However, the 1980s were a long time ago and, although the Norwegian oil industry is still going (its oil production, however, has fallen way behind that of the UK), these antiquated tunnels are falling behind modern standards and are in need of renovation. Also, the Norwegian government is committed to building more tunnels in an effort to help home citizens (rather than foreign tourists) get quicker from A to B without wasting hours traversing the fjords.
Other than blasting their way through mountains, from what I was able to gather in the short time that I was there Norway appears to be very environmentally minded (with the exception of whaling, of course) and politically atuned to the welfare of its citizens. The following are just a few notes on my impressions of “the Norwegian dream”:
- Only 4-5% of the country is suitable for cultivation, and those who do take up the life of a farmer are heavily subsidized by the government. Other people who choose to work in the countryside (e.g. teachers) are also subsidised.
- Cooperatives have played an extremely big role in Norwegian society for at least the last 200 years, and are still going strong. Particularly in the countryside people of all trades have autonomous structures put in place in order for them to help each other and make sure that if one member prospers then the others do too.
- I seem to remember a tour guide using the term “mercy slaughters” to describe the destruction of livestock that could not be fed/nourished during the 2018 heatwave. If like me you are saddened by this, think what could happen if, as predicted, heatwaves become the norm.
- Hydro-electricity makes up around 95% of the country’s energy. Our loving and eternal Father has blessed Norway with an abundance of water. From Fjords to waterfalls beauty is being turned in into energy and it is incredible!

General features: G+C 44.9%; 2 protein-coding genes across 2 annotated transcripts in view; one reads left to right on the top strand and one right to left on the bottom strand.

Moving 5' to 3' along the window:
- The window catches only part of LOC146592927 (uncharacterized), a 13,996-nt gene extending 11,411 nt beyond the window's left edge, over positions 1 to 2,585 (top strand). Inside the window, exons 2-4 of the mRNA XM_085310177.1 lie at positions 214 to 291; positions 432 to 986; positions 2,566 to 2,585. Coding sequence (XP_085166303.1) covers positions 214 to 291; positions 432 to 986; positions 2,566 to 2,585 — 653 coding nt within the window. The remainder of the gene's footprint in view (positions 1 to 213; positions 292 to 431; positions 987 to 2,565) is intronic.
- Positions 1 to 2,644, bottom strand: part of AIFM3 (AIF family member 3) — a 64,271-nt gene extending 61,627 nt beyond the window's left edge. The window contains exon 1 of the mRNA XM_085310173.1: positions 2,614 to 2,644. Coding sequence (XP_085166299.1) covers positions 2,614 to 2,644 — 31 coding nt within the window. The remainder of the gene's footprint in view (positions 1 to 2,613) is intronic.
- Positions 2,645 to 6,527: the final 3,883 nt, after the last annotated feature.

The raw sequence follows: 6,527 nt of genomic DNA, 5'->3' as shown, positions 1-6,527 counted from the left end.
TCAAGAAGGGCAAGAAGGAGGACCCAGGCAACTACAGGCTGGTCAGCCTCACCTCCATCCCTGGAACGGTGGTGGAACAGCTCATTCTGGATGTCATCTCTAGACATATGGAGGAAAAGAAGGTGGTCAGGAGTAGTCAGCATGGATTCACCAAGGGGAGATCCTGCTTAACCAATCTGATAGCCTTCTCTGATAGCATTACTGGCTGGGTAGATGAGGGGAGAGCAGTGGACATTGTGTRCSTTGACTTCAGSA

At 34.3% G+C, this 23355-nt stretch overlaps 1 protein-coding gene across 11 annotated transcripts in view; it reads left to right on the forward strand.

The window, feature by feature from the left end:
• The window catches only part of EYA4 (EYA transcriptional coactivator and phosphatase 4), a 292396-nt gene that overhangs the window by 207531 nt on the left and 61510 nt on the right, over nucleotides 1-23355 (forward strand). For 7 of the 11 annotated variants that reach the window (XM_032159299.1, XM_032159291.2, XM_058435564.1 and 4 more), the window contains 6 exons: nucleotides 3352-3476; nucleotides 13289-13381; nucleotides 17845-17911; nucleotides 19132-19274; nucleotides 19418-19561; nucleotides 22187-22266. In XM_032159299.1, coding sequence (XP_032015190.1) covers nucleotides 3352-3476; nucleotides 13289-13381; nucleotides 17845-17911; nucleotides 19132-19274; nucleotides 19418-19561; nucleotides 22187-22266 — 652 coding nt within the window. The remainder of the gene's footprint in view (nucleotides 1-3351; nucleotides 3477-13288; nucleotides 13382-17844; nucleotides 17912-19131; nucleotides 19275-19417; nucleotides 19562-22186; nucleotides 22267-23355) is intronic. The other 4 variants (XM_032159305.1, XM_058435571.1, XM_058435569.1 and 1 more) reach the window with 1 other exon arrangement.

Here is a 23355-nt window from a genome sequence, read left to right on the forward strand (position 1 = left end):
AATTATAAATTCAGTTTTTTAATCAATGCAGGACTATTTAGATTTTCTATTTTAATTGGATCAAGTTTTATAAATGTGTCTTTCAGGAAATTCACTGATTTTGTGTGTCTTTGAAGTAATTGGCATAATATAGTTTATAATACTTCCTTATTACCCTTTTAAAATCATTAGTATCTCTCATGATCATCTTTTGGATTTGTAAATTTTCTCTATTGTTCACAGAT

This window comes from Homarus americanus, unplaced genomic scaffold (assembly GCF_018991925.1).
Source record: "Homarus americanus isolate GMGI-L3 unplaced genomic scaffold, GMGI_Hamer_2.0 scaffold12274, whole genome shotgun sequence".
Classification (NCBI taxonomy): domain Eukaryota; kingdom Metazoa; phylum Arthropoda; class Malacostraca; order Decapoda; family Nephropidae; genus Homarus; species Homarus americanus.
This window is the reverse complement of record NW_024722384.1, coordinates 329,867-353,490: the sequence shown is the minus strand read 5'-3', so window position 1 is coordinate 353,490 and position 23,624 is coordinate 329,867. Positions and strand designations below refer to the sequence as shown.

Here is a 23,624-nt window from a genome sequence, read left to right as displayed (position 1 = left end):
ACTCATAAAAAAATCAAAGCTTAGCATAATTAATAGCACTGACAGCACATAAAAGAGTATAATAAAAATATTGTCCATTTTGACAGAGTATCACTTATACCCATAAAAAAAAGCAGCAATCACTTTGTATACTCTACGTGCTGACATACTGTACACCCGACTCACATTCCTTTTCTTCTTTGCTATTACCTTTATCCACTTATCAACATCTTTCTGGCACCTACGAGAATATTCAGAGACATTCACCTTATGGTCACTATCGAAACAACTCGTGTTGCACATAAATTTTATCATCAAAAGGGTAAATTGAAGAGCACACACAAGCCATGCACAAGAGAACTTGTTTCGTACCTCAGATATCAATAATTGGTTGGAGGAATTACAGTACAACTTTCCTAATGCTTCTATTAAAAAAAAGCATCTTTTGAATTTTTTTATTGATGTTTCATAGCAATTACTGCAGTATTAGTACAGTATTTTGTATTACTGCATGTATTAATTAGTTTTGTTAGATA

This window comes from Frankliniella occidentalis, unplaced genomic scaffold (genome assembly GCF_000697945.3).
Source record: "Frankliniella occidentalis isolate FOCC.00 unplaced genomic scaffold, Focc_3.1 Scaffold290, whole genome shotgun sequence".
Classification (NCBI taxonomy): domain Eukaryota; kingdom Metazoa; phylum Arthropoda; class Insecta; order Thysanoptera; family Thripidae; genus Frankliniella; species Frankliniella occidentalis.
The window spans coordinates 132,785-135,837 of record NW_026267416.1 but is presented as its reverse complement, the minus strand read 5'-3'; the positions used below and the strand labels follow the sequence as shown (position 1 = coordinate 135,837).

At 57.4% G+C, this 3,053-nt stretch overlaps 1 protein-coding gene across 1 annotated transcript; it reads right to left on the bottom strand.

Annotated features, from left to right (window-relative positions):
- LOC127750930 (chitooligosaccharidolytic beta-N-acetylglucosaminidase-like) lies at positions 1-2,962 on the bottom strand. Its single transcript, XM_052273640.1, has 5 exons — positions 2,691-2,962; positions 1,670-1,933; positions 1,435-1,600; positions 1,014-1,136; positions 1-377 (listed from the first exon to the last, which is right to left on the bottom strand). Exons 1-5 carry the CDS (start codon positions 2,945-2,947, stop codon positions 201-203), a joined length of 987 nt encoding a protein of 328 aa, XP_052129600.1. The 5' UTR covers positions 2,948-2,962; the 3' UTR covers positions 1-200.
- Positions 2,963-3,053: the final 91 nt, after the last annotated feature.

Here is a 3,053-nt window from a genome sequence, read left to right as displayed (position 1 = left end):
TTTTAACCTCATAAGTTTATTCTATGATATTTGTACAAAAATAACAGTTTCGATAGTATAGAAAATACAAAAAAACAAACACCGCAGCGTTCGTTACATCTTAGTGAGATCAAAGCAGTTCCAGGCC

- The other 5% of Norway’s energy is solar and wind. I think that any nation that can put God’s provision to such good use, for both its people and the earth, should be admired and learned from.
- A number of areas in Norway are on UNESCO’s World Heritage List. As well as being good for wildlife, for tourism and for history, this also has implications for the country’s infrastructure. For example, power plants. Here in the UK power plants have a distinctive architecture, and stick out like a 500-year old cathedral in an ultra-modern metropolis. But in Norway (at least on UNESCO’s sites) power plants need to be unobtrusive and blend into the surrounding area. Thus these are small and are disguised, for example, as cottages. The energy which they produce simply serves a single village. Personally, I think that some of the pipes they use are not in the least bit unobtrusive, being unimaginatively secured to the side of mountains, and often mistaken (by me at least) as waterfalls! Others are down on the ground, placed in caverns running from one stream to the next.